Quick Takes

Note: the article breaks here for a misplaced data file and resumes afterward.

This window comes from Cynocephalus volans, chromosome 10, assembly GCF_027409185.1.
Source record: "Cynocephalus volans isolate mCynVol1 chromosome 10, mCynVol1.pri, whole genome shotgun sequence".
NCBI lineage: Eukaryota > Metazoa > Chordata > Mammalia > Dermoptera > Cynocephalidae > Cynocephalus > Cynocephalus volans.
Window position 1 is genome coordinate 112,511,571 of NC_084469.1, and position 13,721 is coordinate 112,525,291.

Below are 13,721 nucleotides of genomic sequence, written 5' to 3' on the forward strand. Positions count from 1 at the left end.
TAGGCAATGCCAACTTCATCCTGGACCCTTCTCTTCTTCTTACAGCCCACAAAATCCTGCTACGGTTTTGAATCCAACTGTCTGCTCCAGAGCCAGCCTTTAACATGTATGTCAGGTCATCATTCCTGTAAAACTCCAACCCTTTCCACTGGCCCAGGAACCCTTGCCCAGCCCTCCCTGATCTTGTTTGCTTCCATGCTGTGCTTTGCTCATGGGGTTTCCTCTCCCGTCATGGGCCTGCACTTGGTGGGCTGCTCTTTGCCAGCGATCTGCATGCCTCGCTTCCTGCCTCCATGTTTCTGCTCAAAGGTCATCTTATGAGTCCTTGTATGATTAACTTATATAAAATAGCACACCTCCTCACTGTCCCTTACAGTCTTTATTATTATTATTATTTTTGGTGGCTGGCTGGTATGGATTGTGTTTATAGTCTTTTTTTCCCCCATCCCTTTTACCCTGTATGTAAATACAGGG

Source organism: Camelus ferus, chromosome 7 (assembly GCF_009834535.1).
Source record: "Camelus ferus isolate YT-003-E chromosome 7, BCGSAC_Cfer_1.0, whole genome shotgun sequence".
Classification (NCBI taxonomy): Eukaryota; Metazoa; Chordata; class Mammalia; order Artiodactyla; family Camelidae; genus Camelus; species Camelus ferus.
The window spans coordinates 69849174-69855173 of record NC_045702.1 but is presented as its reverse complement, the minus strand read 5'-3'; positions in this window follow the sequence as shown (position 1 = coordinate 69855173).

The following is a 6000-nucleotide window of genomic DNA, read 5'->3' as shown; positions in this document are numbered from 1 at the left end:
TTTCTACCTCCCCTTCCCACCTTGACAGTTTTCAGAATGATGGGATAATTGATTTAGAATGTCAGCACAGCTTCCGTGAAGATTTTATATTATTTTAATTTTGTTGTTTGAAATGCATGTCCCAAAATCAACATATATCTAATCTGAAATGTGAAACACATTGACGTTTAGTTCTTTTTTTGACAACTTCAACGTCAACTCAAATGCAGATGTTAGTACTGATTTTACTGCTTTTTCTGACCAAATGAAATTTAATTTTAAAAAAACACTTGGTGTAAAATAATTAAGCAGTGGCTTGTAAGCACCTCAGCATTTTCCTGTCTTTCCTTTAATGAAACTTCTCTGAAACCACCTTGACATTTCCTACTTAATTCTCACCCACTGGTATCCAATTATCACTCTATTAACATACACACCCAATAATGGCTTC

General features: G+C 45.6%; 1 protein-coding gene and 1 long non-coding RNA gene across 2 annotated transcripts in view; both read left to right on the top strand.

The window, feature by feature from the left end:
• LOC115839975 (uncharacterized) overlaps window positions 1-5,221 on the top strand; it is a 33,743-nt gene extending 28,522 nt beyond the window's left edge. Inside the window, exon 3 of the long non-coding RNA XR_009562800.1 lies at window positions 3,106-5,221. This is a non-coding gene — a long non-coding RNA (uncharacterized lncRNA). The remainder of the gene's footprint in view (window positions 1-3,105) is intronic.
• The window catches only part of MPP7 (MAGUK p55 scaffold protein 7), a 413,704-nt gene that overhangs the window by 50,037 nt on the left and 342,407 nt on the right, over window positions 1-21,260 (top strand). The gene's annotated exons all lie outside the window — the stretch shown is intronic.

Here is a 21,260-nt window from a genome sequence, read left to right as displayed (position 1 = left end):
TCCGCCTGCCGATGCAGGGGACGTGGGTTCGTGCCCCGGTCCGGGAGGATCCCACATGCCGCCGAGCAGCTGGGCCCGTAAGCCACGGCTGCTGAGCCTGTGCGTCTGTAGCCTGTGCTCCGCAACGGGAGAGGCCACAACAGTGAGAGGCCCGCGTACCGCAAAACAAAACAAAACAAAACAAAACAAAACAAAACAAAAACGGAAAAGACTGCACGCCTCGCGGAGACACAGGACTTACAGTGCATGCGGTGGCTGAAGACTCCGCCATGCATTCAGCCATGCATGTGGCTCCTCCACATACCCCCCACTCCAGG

Welcome to the N.H.K., Volume 1Welcome to the N.H.K., Volumes 1-4 by Kendi Oiwa. Originally published in print by Tokyopop, Viz Media recently announced that it would be releasing Welcome to the N.H.K. digitally in the very near future. Tatsuhiko Takimoto’s original Welcome to the N.H.K. light novel was fantastic and I thoroughly enjoyed the anime adaptation, too. It was only a matter of time before I read Kendi Oiwa’s manga adaptation, though I am a little surprised that it’s taken me this long to get around to it. It has been a while since I’ve read or watched the other versions of Welcome to the N.H.K., but so far the manga is closer to the anime than it is to the novel, except that it seems a little more streamlined and perhaps even a little raunchier. Satou is a college dropout and hikikomori who has been targeted by Misaki, a young woman who is determined to rehabilitate him despite her own oddities and personal issues. In some ways, the more recent Watamote is reminiscent of Welcome to the N.H.K. Both series feature protagonists who are extremely socially awkward and both series can be hilarious, but they can also be somewhat depressing and painful to read at times, too. But, I am enjoying the manga version of Welcome to the N.H.K. a great deal.